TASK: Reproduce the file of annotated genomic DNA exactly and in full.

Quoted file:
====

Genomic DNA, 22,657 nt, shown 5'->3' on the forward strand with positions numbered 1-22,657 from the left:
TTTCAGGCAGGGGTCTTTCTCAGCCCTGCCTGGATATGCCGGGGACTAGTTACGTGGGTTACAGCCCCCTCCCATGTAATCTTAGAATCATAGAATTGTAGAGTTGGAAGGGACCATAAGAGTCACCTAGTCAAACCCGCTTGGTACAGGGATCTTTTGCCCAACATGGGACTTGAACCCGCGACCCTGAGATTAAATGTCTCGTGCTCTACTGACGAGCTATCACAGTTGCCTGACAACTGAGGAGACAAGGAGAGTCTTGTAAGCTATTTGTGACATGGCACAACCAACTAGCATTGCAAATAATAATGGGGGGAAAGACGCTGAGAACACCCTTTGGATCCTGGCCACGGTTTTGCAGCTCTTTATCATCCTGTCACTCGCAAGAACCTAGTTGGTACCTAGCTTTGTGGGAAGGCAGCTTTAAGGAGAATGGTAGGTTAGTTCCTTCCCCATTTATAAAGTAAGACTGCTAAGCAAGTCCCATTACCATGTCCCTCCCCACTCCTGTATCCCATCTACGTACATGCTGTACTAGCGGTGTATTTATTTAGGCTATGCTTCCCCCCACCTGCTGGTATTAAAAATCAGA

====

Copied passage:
Genomic DNA, 22,657 nt, shown 5'->3' on the forward strand with positions numbered 1-22,657 from the left:
TTTCAGGCAGGGGTCTTTCTCAGCCCTGCCTGGATATGCCGGGGACTAGTTACGTGGGTTACAGCCCCCTCCCATGTAATCTTAGAATCATAGAATTGTAGAGTTGGAAGGGACCATAAGAGTCACCTAGTCAAACCCGCTTGGTACAGGGATCTTTTGCCCAACATGGGACTTGAACCCGCGACCCTGAGATTAAATGTCTCGTGCTCTACTGACGAGCTATCACAGTTGCCTGACAACTGAGGAGACAAGGAGAGTCTTGTAAGCTATTTGTGACATGGCACAACCAACTAGCATTGCAAATAATAATGGGGGGAAAGACGCTGAGAACACCCTTTGGATCCTGGCCACGGTTTTGCAGCTCTTTATCATCCTGTCACTCGCAAGAACCTAGTTGGTACCTAGCTTTGTGGGAAGGCAGCTTTAAGGAGAATGGTAGGTTAGTTCCTTCCCCATTTATAAAGTAAGACTGCTAAGCAAGTCCCATTACCATGTCCCTCCCCACTCCTGTATCCCATCTACGTACATGCTGTACTAGCGGTGTATTTATTTAGGCTATGCTTCCCCCCACCTGCTGGTATTAAAAATCAGA